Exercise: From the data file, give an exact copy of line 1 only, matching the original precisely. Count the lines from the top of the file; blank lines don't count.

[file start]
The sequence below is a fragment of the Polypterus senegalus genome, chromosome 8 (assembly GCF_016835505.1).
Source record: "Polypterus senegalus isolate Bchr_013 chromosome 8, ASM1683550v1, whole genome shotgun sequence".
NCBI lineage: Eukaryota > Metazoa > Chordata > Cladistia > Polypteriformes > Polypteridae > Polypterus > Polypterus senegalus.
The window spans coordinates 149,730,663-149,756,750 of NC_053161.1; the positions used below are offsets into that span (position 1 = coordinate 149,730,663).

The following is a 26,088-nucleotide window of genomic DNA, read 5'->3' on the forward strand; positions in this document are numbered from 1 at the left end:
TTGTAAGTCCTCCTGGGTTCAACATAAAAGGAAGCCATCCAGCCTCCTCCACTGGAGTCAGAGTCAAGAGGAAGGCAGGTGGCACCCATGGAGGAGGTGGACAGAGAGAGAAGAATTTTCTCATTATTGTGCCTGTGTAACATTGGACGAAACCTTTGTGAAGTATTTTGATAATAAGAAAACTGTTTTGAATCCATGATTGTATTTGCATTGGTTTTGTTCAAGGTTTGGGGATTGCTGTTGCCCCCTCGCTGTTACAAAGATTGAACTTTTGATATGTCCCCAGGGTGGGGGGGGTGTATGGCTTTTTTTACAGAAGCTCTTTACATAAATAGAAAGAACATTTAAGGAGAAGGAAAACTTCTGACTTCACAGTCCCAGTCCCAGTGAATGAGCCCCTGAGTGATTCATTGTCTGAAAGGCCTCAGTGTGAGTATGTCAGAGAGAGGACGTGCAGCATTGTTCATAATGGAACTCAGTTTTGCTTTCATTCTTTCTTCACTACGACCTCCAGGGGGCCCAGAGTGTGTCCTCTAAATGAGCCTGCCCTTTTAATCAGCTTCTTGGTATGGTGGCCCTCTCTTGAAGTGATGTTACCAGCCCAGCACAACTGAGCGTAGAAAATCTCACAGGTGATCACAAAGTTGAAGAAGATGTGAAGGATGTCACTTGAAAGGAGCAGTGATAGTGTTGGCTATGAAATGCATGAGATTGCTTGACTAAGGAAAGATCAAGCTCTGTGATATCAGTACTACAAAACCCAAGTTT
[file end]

The sequence below is a fragment of the Polypterus senegalus genome, chromosome 8 (assembly GCF_016835505.1).